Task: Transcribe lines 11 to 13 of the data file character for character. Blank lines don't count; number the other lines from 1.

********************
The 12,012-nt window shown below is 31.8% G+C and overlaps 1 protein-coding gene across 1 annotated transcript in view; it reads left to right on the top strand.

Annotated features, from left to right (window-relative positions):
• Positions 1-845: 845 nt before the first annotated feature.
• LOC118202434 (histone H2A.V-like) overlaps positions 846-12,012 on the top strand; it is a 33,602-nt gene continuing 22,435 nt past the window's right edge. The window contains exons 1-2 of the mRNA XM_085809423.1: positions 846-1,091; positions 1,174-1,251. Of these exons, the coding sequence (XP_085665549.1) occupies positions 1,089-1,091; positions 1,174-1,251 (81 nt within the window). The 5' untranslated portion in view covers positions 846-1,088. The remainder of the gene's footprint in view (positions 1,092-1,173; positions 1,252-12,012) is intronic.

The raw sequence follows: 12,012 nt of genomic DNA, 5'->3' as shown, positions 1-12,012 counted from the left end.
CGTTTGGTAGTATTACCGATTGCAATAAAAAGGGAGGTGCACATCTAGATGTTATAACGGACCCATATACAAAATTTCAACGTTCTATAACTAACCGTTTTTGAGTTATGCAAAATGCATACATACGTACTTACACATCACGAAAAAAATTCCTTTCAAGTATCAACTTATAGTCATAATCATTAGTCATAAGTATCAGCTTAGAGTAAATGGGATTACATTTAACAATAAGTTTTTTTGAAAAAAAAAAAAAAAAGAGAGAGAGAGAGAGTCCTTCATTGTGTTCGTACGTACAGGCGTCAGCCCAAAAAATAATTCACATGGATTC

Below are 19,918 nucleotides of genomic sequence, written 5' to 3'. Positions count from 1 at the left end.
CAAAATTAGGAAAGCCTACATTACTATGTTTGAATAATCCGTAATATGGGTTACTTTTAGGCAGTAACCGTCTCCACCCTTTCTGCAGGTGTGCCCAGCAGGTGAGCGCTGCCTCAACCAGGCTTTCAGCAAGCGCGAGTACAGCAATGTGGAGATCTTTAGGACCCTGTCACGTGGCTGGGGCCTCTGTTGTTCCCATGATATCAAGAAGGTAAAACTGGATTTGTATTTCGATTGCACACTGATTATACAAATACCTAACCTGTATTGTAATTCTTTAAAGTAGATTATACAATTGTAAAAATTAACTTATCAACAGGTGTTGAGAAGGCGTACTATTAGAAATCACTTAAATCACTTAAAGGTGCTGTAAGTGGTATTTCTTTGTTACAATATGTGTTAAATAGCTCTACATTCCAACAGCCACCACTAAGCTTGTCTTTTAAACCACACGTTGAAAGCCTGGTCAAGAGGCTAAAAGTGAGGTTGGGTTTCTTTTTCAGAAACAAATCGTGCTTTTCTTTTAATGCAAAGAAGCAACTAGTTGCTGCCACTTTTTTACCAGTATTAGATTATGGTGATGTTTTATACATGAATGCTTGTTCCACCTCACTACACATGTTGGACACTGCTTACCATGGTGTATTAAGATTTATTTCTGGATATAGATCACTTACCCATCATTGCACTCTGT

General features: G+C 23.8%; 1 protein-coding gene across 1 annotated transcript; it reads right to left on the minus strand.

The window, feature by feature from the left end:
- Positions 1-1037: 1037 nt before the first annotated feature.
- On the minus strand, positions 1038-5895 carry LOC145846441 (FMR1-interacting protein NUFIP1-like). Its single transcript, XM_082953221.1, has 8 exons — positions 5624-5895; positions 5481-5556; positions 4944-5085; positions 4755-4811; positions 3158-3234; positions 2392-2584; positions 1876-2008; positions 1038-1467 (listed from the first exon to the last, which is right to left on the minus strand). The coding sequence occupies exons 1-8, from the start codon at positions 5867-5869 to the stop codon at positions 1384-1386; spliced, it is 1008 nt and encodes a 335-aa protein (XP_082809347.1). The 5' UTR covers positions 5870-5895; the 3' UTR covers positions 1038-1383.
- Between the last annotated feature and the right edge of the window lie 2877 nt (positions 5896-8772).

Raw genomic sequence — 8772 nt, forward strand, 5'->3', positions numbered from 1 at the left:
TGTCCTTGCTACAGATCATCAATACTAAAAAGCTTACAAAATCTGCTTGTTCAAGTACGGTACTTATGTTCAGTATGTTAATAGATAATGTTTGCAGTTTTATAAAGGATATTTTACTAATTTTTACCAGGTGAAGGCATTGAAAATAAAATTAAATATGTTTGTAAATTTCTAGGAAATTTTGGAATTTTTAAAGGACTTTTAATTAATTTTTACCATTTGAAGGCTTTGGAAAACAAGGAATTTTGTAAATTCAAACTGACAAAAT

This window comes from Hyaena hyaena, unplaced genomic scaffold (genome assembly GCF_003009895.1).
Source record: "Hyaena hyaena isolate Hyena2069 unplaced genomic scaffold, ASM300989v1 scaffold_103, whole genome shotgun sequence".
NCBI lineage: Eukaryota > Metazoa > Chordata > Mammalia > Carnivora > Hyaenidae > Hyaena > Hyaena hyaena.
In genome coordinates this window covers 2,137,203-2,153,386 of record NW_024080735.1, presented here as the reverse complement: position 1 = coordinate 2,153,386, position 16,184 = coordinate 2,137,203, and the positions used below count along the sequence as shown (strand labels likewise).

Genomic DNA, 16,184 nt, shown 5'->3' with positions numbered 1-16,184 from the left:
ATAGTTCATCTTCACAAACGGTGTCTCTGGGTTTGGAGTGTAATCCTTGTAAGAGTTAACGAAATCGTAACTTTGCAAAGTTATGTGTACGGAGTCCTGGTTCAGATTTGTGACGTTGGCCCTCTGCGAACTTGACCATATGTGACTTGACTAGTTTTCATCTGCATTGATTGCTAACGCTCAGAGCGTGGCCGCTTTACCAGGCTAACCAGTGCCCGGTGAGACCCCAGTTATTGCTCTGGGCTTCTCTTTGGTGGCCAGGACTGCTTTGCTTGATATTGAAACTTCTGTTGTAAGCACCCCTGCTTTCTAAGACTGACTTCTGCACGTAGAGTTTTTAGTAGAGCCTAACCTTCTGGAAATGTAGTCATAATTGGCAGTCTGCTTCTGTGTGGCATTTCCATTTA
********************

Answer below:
- Positions 1-1037: 1037 nt before the first annotated feature.
- On the minus strand, positions 1038-5895 carry LOC145846441 (FMR1-interacting protein NUFIP1-like). Its single transcript, XM_082953221.1, has 8 exons — positions 5624-5895; positions 5481-5556; positions 4944-5085; positions 4755-4811; positions 3158-3234; positions 2392-2584; positions 1876-2008; positions 1038-1467 (listed from the first exon to the last, which is right to left on the minus strand). The coding sequence occupies exons 1-8, from the start codon at positions 5867-5869 to the stop codon at positions 1384-1386; spliced, it is 1008 nt and encodes a 335-aa protein (XP_082809347.1). The 5' UTR covers positions 5870-5895; the 3' UTR covers positions 1038-1383.
- Between the last annotated feature and the right edge of the window lie 2877 nt (positions 5896-8772).